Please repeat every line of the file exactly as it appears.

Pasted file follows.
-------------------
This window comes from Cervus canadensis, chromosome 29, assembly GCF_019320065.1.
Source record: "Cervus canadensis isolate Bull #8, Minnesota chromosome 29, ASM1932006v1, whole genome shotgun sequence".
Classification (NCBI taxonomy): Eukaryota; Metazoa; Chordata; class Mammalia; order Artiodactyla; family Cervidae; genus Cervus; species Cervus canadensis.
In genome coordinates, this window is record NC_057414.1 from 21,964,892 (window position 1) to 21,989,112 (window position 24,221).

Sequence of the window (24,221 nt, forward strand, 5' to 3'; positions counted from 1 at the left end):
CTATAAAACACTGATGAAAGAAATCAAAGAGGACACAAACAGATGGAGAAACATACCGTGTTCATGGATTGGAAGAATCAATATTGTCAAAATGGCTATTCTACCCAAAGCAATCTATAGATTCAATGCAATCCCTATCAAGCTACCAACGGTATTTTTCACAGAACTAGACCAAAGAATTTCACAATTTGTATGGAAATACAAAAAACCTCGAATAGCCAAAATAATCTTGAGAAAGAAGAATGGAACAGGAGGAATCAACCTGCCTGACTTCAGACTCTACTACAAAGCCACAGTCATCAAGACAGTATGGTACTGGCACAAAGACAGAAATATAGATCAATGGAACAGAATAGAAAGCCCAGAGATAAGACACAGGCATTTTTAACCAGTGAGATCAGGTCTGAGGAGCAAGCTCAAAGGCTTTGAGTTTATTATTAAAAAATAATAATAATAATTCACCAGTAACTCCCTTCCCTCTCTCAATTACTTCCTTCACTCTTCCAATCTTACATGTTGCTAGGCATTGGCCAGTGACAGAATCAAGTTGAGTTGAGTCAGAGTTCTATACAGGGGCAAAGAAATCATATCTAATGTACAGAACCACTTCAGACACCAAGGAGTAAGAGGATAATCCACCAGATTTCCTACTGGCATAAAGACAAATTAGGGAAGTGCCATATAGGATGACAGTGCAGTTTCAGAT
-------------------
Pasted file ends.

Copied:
This window comes from Cervus canadensis, chromosome 29, assembly GCF_019320065.1.
Source record: "Cervus canadensis isolate Bull #8, Minnesota chromosome 29, ASM1932006v1, whole genome shotgun sequence".
Classification (NCBI taxonomy): Eukaryota; Metazoa; Chordata; class Mammalia; order Artiodactyla; family Cervidae; genus Cervus; species Cervus canadensis.
In genome coordinates, this window is record NC_057414.1 from 21,964,892 (window position 1) to 21,989,112 (window position 24,221).

Sequence of the window (24,221 nt, forward strand, 5' to 3'; positions counted from 1 at the left end):
CTATAAAACACTGATGAAAGAAATCAAAGAGGACACAAACAGATGGAGAAACATACCGTGTTCATGGATTGGAAGAATCAATATTGTCAAAATGGCTATTCTACCCAAAGCAATCTATAGATTCAATGCAATCCCTATCAAGCTACCAACGGTATTTTTCACAGAACTAGACCAAAGAATTTCACAATTTGTATGGAAATACAAAAAACCTCGAATAGCCAAAATAATCTTGAGAAAGAAGAATGGAACAGGAGGAATCAACCTGCCTGACTTCAGACTCTACTACAAAGCCACAGTCATCAAGACAGTATGGTACTGGCACAAAGACAGAAATATAGATCAATGGAACAGAATAGAAAGCCCAGAGATAAGACACAGGCATTTTTAACCAGTGAGATCAGGTCTGAGGAGCAAGCTCAAAGGCTTTGAGTTTATTATTAAAAAATAATAATAATAATTCACCAGTAACTCCCTTCCCTCTCTCAATTACTTCCTTCACTCTTCCAATCTTACATGTTGCTAGGCATTGGCCAGTGACAGAATCAAGTTGAGTTGAGTCAGAGTTCTATACAGGGGCAAAGAAATCATATCTAATGTACAGAACCACTTCAGACACCAAGGAGTAAGAGGATAATCCACCAGATTTCCTACTGGCATAAAGACAAATTAGGGAAGTGCCATATAGGATGACAGTGCAGTTTCAGAT